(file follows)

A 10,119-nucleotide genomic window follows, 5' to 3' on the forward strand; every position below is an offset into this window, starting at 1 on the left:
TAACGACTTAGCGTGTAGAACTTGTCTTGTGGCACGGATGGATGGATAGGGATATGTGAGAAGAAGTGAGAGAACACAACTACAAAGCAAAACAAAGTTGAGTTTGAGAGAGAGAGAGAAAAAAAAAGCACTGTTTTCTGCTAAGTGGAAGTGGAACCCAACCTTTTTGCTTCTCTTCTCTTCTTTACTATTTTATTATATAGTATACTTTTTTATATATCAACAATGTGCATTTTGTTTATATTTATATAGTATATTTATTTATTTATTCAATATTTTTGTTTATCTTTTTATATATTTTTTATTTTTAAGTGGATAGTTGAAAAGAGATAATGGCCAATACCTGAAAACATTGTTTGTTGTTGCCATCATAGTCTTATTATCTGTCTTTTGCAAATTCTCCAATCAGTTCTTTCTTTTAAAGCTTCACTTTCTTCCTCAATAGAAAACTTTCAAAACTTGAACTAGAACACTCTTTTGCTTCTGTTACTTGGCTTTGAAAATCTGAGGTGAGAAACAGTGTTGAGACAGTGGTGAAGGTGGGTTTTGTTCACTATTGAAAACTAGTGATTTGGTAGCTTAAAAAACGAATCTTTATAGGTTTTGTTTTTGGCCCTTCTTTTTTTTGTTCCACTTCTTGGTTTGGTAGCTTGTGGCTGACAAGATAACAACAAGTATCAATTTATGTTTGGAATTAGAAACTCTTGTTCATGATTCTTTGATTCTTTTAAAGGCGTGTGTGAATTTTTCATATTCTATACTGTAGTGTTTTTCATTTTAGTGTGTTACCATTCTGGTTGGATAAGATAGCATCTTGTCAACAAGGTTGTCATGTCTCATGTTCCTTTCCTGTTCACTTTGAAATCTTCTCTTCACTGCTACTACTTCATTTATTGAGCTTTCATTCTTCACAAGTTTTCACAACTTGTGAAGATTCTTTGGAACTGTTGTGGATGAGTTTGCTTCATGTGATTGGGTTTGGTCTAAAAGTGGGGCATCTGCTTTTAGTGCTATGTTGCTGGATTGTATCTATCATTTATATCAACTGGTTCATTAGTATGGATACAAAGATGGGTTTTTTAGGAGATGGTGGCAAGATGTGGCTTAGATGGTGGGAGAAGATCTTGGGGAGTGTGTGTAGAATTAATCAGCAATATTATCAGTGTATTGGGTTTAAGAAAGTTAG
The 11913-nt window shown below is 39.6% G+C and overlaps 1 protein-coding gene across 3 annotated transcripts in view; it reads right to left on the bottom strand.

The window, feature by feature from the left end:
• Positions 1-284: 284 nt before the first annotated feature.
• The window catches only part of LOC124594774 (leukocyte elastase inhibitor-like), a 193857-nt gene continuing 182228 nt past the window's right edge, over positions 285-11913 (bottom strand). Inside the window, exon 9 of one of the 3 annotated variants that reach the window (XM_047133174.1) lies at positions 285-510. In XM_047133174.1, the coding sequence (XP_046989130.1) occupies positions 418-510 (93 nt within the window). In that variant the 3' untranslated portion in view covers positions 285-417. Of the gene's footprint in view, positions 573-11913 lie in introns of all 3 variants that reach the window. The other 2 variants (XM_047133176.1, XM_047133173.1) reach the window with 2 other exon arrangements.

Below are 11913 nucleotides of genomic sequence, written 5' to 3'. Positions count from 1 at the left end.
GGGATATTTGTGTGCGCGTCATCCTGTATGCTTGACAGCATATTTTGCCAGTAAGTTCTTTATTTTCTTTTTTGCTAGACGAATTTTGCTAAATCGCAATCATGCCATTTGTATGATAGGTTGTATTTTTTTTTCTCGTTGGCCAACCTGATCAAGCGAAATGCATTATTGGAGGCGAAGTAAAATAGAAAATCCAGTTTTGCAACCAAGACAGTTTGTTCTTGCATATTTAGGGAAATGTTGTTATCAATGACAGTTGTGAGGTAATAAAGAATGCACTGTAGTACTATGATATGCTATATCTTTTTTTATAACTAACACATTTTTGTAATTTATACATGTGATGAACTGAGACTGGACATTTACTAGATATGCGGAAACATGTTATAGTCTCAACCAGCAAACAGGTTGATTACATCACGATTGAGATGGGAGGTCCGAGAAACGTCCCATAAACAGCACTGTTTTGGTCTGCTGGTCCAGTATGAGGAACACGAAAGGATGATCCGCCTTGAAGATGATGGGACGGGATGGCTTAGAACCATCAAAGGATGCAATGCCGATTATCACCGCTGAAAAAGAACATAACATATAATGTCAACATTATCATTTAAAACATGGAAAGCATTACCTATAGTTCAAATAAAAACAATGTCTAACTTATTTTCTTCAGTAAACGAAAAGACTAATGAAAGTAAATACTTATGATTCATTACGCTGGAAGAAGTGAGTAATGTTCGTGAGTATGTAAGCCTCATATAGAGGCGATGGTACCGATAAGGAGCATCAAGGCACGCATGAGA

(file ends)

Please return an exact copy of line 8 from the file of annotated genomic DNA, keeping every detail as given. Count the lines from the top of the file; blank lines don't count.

GGGATATTTGTGTGCGCGTCATCCTGTATGCTTGACAGCATATTTTGCCAGTAAGTTCTTTATTTTCTTTTTTGCTAGACGAATTTTGCTAAATCGCAATCATGCCATTTGTATGATAGGTTGTATTTTTTTTTCTCGTTGGCCAACCTGATCAAGCGAAATGCATTATTGGAGGCGAAGTAAAATAGAAAATCCAGTTTTGCAACCAAGACAGTTTGTTCTTGCATATTTAGGGAAATGTTGTTATCAATGACAGTTGTGAGGTAATAAAGAATGCACTGTAGTACTATGATATGCTATATCTTTTTTTATAACTAACACATTTTTGTAATTTATACATGTGATGAACTGAGACTGGACATTTACTAGATATGCGGAAACATGTTATAGTCTCAACCAGCAAACAGGTTGATTACATCACGATTGAGATGGGAGGTCCGAGAAACGTCCCATAAACAGCACTGTTTTGGTCTGCTGGTCCAGTATGAGGAACACGAAAGGATGATCCGCCTTGAAGATGATGGGACGGGATGGCTTAGAACCATCAAAGGATGCAATGCCGATTATCACCGCTGAAAAAGAACATAACATATAATGTCAACATTATCATTTAAAACATGGAAAGCATTACCTATAGTTCAAATAAAAACAATGTCTAACTTATTTTCTTCAGTAAACGAAAAGACTAATGAAAGTAAATACTTATGATTCATTACGCTGGAAGAAGTGAGTAATGTTCGTGAGTATGTAAGCCTCATATAGAGGCGATGGTACCGATAAGGAGCATCAAGGCACGCATGAGA